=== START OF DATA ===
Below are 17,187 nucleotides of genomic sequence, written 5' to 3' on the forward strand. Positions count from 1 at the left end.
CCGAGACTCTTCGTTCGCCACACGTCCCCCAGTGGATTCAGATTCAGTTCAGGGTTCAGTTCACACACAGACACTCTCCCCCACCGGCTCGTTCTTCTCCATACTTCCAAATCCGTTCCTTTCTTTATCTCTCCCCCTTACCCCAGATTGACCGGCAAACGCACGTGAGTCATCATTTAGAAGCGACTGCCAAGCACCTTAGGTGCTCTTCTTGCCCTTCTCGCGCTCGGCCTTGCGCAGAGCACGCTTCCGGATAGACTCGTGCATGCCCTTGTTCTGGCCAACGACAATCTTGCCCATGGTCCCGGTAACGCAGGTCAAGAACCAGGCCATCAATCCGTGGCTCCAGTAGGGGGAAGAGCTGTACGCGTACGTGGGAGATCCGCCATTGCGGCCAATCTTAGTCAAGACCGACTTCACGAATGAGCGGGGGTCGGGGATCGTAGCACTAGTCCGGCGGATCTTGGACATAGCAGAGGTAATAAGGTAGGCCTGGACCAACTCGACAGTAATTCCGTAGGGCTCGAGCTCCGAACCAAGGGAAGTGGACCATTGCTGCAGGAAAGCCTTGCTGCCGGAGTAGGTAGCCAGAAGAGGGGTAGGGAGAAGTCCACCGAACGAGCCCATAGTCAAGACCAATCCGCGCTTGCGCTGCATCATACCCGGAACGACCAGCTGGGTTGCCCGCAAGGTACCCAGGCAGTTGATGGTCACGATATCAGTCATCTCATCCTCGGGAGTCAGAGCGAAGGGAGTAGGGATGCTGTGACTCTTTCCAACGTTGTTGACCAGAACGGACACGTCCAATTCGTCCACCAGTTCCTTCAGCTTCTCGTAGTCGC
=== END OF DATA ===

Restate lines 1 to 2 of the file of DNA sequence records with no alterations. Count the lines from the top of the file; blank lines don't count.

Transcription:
Below are 17,187 nucleotides of genomic sequence, written 5' to 3' on the forward strand. Positions count from 1 at the left end.
CCGAGACTCTTCGTTCGCCACACGTCCCCCAGTGGATTCAGATTCAGTTCAGGGTTCAGTTCACACACAGACACTCTCCCCCACCGGCTCGTTCTTCTCCATACTTCCAAATCCGTTCCTTTCTTTATCTCTCCCCCTTACCCCAGATTGACCGGCAAACGCACGTGAGTCATCATTTAGAAGCGACTGCCAAGCACCTTAGGTGCTCTTCTTGCCCTTCTCGCGCTCGGCCTTGCGCAGAGCACGCTTCCGGATAGACTCGTGCATGCCCTTGTTCTGGCCAACGACAATCTTGCCCATGGTCCCGGTAACGCAGGTCAAGAACCAGGCCATCAATCCGTGGCTCCAGTAGGGGGAAGAGCTGTACGCGTACGTGGGAGATCCGCCATTGCGGCCAATCTTAGTCAAGACCGACTTCACGAATGAGCGGGGGTCGGGGATCGTAGCACTAGTCCGGCGGATCTTGGACATAGCAGAGGTAATAAGGTAGGCCTGGACCAACTCGACAGTAATTCCGTAGGGCTCGAGCTCCGAACCAAGGGAAGTGGACCATTGCTGCAGGAAAGCCTTGCTGCCGGAGTAGGTAGCCAGAAGAGGGGTAGGGAGAAGTCCACCGAACGAGCCCATAGTCAAGACCAATCCGCGCTTGCGCTGCATCATACCCGGAACGACCAGCTGGGTTGCCCGCAAGGTACCCAGGCAGTTGATGGTCACGATATCAGTCATCTCATCCTCGGGAGTCAGAGCGAAGGGAGTAGGGATGCTGTGACTCTTTCCAACGTTGTTGACCAGAACGGACACGTCCAATTCGTCCACCAGTTCCTTCAGCTTCTCGTAGTCGC